WWI Art—Hermann Struck’s portraits of Muslim POWs

Raupratta Chan, Punjabi, 1916, Etching by Hermann Struck.

Raupratta Chan, Punjabi, 1916, Etching by Hermann Struck.

As empires clung to their supremacy and nationalist movements advanced an opposing vision of the link between ethnicity and state, troop movements and migrations brought people from across the globe into contact with one another. Artists like Hermann Struck, a Zionist and orthodox Jew from Berlin, turned an ethnographic lens on various groups of “exotic” people encountered during the conflict, including the first Muslim community in Germany.

The German War Ministry established a POW camp in Wünsdorf near Berlin with the objective of convincing Muslims captured from the colonial armies of the British and French to wage jihad against their colonial oppressors. About 4,000 prisoners populated the “Halbmondlager” (crescent moon camp), which offered everything necessary for the POWs to practice their faith, including the first Mosque built on German soil.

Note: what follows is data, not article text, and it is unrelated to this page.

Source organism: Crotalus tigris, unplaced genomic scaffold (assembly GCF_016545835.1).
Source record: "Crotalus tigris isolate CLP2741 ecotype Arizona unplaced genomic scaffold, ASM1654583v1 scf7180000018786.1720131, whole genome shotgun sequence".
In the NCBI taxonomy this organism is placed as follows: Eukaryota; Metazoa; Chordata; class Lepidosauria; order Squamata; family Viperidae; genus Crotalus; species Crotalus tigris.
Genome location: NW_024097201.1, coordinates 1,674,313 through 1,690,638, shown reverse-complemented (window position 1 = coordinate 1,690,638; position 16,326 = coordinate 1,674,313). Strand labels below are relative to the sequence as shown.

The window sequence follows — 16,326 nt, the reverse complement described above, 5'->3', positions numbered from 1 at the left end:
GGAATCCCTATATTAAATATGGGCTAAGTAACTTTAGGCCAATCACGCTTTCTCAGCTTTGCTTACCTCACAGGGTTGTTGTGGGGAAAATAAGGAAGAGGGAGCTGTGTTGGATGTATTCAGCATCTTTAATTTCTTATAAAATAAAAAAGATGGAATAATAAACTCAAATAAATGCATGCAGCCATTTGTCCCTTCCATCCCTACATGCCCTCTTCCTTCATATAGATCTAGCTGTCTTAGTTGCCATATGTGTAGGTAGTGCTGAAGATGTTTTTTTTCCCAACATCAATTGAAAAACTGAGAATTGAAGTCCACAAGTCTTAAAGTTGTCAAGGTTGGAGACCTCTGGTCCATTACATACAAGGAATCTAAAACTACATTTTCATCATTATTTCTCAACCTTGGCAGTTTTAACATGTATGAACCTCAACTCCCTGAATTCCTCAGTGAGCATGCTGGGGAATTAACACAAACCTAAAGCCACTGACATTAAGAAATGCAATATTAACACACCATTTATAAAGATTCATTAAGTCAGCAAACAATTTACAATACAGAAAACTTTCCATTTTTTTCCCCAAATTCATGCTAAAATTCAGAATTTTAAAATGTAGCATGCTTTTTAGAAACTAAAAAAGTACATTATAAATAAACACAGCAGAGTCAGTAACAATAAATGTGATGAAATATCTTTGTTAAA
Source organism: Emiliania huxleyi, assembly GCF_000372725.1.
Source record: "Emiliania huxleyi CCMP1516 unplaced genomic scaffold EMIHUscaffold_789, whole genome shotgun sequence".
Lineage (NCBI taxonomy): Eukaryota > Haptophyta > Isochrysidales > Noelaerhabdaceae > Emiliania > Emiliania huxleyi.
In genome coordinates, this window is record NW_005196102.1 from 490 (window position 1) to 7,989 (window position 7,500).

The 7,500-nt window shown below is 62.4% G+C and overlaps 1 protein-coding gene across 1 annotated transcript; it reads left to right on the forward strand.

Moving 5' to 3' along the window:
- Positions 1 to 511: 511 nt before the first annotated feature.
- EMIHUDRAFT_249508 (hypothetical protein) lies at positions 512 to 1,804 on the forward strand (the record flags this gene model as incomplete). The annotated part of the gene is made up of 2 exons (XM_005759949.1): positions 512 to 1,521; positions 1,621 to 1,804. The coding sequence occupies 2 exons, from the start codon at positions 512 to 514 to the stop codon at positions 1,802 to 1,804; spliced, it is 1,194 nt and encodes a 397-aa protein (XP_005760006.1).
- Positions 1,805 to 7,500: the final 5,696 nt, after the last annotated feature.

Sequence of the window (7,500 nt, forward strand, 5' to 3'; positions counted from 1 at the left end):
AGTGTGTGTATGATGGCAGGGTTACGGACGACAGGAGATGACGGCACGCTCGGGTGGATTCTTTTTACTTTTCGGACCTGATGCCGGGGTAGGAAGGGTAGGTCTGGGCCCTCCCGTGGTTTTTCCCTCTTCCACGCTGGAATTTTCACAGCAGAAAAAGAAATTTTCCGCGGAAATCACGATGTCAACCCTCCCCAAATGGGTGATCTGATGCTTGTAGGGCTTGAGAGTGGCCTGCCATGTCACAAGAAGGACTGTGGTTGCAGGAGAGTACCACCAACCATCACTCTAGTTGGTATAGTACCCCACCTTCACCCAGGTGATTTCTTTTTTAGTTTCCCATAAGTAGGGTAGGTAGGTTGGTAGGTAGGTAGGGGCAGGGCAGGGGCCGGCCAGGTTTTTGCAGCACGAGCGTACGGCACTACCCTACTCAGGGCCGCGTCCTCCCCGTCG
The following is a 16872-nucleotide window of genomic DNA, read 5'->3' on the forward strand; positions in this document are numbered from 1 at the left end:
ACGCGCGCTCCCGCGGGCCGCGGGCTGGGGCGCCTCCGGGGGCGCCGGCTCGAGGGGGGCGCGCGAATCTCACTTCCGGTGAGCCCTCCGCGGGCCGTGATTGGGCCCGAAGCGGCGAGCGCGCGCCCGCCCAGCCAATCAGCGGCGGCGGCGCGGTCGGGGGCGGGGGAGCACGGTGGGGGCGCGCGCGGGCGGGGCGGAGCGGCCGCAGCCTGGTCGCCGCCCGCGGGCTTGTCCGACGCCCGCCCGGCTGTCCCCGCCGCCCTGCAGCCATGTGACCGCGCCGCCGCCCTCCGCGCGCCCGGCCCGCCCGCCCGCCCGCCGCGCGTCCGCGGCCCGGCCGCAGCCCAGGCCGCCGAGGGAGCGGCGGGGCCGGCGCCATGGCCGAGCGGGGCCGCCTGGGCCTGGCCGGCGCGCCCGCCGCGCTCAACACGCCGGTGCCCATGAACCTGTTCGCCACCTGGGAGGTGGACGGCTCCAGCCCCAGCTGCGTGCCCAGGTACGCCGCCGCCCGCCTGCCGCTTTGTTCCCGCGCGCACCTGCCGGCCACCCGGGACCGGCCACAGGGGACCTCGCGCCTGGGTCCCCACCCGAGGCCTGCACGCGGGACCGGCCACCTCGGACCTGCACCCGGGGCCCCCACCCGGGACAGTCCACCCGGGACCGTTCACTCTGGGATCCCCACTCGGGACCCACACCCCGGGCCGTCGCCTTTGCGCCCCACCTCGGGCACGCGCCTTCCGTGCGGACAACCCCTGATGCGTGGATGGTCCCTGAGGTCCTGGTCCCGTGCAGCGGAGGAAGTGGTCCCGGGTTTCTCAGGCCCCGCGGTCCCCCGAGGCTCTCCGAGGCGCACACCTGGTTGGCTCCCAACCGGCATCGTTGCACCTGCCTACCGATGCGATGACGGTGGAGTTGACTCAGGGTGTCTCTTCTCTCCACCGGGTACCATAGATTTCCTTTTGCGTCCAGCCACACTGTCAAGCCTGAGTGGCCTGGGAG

Struck made these striking portraits—flattering and orientalist at once—with the full support of the War Ministry. Dozens can be found in the LBI Art Collection, and many were published in a volume of POW portraits that included an essay by the anthropologist Felix von Luschan.

Luschan, Felix von, and Hermann Struck. Kriegsgefangene: ein Beitrag zur Völkerkunde im Weltkriege (Prisoners of War: A contribution to Anthropology in the First World War). Berlin: Dietrich Reimer, 1917.


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